Wednesday, December 10, 2008

Is Globalization really that bad?

Have you ever envisioned a world without globalization?  What would America be like if we never outsourced our goods and services?  What would happen if certain diseases had never infected American citizens, but instead infected only people from another country?  What would our world be like if politics, economics, and culture were not globalized?  The effects would be simply unimaginable.  The potency and importance of globalization is immeasurable because it serves as the basis for America’s (and the world’s) overall development and progress.

            America’s outsourcing of goods and services is one of the main reasons why so many of us have iPods that are much more advanced and cheaper as compared to when they were first produced.  And remember those huge car phones back in the 90’s that used to be considered so incredibly high-tech, yet so expensive? I doubt that it ever occur to any adult at that time that a small, sleek mobile phone would be free with a wireless subscription in 2011.  One of the ways this type of technological progression can be made possible is through globalization.  As demand for technological products (such as the mobile phone) increases, new firms enter the market.  The industry expands, outsourcing becomes more and more prevalent, and production and resource costs lower.  Thus, such products like the iPod become available to more people.  With this said, outsourcing can positively impact other countries as much as they impact America.  An American company that establishes a large factory in Indonesia is going to provide many Indonesians with jobs and essentially experience significantly lower labor costs as compared to having a factory within the U.S.  Globalization, as presented as the method outsourcing, therefore, affects the world in so many positive ways.

            Aside from its heavy economic impact on the world, America also plays a fundamental role in medicine.  Imagine if millions of people suddenly died from an infectious disease that only prevailed inside of Africa, yet the disease wouldn’t affect anyone in America.  How fast would American researchers find a cure or treatment, given that a treatment is feasible?  I’m sure that if the disease had actually spread to America, not only would people in the U.S. be treated as soon as possible, but those infected in Africa would also be treated at a higher, faster rate.  This serves as another example of how globalization benefits everybody, even in other countries.

            Globalization is essential to the world’s development.  Without it, would there be any advancement in technology? I can’t possibly describe all of the positive aspects of globalization without writing nearly a book.  Globalization takes on many, many more economical roles than mentioned above, along with political and more cultural roles.  So should we pause globalization, given our economic condition today? What would happen if we stopped globalization?  Taking both the long-run and short-run into consideration, I’m not so sure limiting globalization would be the answer to solving the world’s problems.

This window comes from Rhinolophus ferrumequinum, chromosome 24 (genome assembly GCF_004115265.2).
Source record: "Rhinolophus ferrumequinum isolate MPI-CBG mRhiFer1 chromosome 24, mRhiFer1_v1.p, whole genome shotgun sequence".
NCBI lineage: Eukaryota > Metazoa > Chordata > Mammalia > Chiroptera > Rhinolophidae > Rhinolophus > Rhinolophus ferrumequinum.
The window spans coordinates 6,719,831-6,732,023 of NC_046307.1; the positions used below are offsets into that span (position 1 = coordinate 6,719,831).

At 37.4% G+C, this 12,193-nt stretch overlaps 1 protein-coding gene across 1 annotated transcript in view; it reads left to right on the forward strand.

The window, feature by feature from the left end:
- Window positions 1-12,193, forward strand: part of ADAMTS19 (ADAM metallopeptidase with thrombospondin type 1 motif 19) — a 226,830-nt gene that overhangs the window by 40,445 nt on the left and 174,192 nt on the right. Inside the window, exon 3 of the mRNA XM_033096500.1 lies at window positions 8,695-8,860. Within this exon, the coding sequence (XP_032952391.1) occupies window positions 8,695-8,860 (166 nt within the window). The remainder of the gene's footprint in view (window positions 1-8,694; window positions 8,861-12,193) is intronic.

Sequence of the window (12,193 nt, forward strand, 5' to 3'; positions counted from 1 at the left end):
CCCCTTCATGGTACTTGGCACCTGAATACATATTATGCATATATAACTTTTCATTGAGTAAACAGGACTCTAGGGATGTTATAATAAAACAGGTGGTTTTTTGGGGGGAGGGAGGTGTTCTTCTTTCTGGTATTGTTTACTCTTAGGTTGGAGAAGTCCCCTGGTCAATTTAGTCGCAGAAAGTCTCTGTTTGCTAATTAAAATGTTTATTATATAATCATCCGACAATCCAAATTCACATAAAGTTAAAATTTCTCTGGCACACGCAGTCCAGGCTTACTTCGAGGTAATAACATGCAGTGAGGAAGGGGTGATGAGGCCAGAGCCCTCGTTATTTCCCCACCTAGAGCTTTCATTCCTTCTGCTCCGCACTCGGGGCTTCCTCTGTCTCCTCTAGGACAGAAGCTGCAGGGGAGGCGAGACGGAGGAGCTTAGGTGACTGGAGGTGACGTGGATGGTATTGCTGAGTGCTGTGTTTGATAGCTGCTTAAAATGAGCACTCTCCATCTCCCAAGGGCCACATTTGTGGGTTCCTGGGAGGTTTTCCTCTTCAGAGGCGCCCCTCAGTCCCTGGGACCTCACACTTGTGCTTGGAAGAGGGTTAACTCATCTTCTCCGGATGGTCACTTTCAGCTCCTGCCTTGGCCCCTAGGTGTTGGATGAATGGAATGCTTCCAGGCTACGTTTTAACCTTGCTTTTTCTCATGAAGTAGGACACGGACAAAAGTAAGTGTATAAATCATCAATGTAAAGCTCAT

The meanings of texts

Today (december tenth, the last day of class) we discussed Derrida and his statement that "there is nothing outside the text" or something along those lines.  This was explained as saying that once an author has written something, they are then "dead" to the text and it is up to the reader to give it meaning.  While there can be importance in this view of literary works, I feel that it does not give the whole picture.

When we read a book, there is obviously some purpose behind the book.  Do we write simply for the sake of writing?  Or do we mean to show something through our words?  In writing this am I leaving it up to your interpretation that could have very little do with my original intent?  I would say that when something is written it has some inherent purpose, something that is trying to be conveyed.

If I write a letter wishing someone to get better quickly, my intent is to let them know I hope them a speedy recovery and nothing else that they might decide they'd like to have received more.  Likewise, if I were to write a book describing a healthier way to live, it is meant to be followed according to plan and not for someone to pick and choose what they want of it.

Picking and choosing from such a text may work to some extent in its own right; however, doing so diminishes the effectiveness of the intended outcome.  So is this applicable to philosophical texts as well?  I think it may be even more deeply ingrained in philosophical texts from their nature.  Finding truth and determining why things are the way they are, this needs clear statements and not random interpretations.  So even if the author is dead and we cannot know what they were intending, do we still not look and try to analyze what they meant by what they said?

My thought is that the text receives its meaning from the author and it is our job to determine what they intended and not to give it a new meaning that we deem appropriate.

Maybe Globalization Should Wait

When you look at the present situation of many of the first world countries that are expected to take the helm on globalization and helping promote the state of developing countries, does it hit you that maybe they should take care of themselves first?

Im not saying that we should completely ignore other countries, obviously that doesn't work, but maybe we should deal with the problems, particularly economic, in our own country before we throw money at other countries.

There are many economic problems in our country today. Obviously the economy is struggling overall, but there are many Americans that don't have the basic luxuries most of us at Rhodes consider a part of being American. Some don't have clean water, or consistent electricity, or jobs for that matter. I think that these problems are now in the spotlight because of the failing economy. However, when most people think of humanitarian work or helping impoverished people they immediately think outside of our borders. There are many places, especially border towns, where, if the average American just saw pictures or video of the town, would never believe it was in the US.

The reality is there is a need for globalization within the country. We should focus on our fellow Americans and our economy, then we can better deal with problems in other countries.

Tuesday, December 9, 2008

My problems with "The Problem with Globalizaition"'

[This is a response to MVP's post: "The Problems with Globalization"

For starters, we must bear in mind that Wall-e presents a world that is highly improbable if not impossible. For us all to be a bunch of overweight slobs in hover-chairs that wore the same clothes and ate the same food would merit that we all had the same tastes and preferences. (I have many other economic problems with the movie such as the question of where they got the resources for food etc. that they seem to just dump into space - but I digress.) You have a point that aid agencies give a lot - America as a whole gives a lot of financial aid. But that does not mean they are doing all they can; in fact, their giving money may be hurting as it goes to no useful/efficient end.